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The anniversary is coming up for an article I wrote on Seeking Alpha on September 2, 2010 entitled “BBY: The Case of the $20 Billion Takeover”. While a lot has changed since then, Best Buy’s (BBY) core business and long term outlook has not. Plus, with the stock haven fallen 20% and the company having bought back 10% of shares outstanding, a deal looks even more compelling now as it would be $5 BN cheaper. Call it: “The Case of the $20 $15 Billion Takeover”.

I would never recommend buying a stock based solely on takeover potential, but the valuation on Best Buy (BBY) has gotten so low it's worth pointing out that there is significant value for longer term investors, including private equity. I am not alone in this opinion as many analysts I have spoken to and/or read reports from over the past week can’t believe how cheap the stock has gotten (e.g., look for more upgrades soon, but I digress…). Given its low valuation (based on P/E, cash flow, or earnings before interest and taxes- EBITDA), strong brand and cash generating ability, Best Buy looks very attractive.

There haven’t been many buyouts in retail over the last several months, but it has historically been a favorite target for private equity. With valuations very low, balance sheets strong and economic data this week suggesting that a recession is not likely (call it under 25% odds, for argument's sake), we are probably due for some more deals when Wall Street returns from summer vacation. Even with a recession, some companies are so cheap that a buyout makes sense if you can look beyond the current economic cycle. I certainly think that is the case for BBY. As for the size of a deal like BBY, obviously not all private equity shops could handle $15 billion on their own. However, taking on a partner(s), including insiders or an investment firm/hedge fund, makes a deal doable.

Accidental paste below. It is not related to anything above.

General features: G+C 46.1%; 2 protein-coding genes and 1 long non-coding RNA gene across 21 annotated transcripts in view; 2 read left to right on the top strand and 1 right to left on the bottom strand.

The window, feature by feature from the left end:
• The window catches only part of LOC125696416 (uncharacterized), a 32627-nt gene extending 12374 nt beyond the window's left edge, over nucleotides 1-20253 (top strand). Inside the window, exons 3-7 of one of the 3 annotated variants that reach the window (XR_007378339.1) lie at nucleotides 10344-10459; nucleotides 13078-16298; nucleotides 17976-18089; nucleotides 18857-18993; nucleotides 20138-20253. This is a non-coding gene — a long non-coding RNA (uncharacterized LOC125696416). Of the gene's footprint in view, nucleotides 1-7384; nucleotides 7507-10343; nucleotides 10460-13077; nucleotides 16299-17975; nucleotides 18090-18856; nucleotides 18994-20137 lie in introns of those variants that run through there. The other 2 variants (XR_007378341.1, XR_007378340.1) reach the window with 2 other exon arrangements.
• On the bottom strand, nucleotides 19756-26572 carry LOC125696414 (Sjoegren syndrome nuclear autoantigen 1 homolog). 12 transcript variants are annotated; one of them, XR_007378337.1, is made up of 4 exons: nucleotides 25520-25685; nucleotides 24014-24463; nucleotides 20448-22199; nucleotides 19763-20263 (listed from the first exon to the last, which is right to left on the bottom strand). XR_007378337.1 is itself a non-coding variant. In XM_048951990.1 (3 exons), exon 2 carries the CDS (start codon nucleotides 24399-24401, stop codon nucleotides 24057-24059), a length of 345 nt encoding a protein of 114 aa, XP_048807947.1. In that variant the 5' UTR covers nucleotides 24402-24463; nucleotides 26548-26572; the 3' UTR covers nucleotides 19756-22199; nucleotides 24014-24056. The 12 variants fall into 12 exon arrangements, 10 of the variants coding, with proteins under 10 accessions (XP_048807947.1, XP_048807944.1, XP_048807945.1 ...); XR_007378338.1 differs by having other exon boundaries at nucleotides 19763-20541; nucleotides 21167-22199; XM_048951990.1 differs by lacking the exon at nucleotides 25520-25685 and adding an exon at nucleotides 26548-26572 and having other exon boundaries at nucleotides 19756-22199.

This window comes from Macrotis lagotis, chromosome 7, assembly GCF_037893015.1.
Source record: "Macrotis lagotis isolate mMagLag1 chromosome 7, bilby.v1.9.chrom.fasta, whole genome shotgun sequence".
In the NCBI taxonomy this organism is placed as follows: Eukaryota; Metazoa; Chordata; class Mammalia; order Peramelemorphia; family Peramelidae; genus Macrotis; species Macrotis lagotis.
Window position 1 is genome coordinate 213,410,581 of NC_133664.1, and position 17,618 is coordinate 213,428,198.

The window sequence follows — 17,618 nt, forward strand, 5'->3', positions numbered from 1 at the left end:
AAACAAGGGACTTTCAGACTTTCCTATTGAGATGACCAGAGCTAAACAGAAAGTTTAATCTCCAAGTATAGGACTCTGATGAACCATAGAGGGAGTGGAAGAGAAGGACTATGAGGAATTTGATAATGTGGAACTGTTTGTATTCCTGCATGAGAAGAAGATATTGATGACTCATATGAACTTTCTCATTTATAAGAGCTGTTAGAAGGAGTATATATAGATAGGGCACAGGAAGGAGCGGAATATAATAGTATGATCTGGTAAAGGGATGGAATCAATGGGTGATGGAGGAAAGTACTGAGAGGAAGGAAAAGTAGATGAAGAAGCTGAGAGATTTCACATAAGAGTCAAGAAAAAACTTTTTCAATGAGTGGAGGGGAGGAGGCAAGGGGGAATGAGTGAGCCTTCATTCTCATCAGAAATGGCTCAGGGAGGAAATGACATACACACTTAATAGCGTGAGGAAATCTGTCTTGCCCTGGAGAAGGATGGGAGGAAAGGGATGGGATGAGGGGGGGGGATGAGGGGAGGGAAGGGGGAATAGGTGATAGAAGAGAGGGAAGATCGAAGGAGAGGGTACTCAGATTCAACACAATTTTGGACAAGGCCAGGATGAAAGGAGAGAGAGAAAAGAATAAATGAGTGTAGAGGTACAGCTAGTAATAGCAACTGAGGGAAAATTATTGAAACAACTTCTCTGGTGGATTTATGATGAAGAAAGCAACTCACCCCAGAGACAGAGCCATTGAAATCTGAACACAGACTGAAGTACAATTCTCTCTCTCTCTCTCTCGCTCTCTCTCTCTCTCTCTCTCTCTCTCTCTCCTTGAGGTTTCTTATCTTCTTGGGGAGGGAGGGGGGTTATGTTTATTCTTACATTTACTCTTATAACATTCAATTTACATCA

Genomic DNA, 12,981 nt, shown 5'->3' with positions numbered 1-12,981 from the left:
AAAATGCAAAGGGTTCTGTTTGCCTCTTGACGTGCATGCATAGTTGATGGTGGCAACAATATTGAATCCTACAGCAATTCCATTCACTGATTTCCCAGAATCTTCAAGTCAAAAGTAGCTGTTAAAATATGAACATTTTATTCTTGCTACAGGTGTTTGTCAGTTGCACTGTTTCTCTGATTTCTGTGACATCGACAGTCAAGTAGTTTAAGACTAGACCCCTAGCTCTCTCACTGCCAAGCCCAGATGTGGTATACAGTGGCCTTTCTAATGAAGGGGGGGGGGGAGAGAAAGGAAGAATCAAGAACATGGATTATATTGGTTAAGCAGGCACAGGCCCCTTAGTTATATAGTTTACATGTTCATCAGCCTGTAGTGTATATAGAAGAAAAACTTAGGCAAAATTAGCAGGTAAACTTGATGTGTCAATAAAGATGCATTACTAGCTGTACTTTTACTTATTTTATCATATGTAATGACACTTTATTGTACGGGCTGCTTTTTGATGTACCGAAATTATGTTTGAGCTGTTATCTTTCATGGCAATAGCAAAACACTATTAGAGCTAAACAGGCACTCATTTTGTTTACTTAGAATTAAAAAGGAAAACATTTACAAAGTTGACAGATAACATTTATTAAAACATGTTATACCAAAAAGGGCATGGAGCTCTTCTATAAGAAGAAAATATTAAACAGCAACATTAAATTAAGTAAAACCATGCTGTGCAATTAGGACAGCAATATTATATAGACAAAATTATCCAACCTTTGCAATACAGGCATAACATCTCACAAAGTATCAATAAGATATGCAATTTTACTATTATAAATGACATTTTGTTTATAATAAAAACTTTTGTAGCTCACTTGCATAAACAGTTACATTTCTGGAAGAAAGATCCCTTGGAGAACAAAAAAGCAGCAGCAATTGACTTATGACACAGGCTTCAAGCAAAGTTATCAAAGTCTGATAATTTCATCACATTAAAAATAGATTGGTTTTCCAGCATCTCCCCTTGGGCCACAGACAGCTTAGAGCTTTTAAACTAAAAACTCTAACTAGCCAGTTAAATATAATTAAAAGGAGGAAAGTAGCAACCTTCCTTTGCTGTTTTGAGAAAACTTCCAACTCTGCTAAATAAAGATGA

Best Buy would be at the top of my shopping list for a retail acquisition. As the largest consumer electronics retailer in the world, Best Buy is the poster boy for consumer discretionary spending and as such has seen its stock decline 48% from its 52 week high on macroeconomic concerns. While there are competitive concerns as well, I believe these would all but be forgotten if it were clear the US economy and CE industry were in full recovery mode.

If someone told you that BBY was trading at 7.5x a year or two ago, you would have thought they meant an EBITDA multiple. Incredibly, that’s the P/E multiple now at its all-time low (6.5x on 2012E earnings!). Best Buy now trades at only 3x TTM EBITDA and 2.7x forecasted 2011 EBITDA. Buyouts in retail over the last year have ranged from 6.8x-8.6x EBITDA, down from 9x-11x EBITDA during 2000-2007.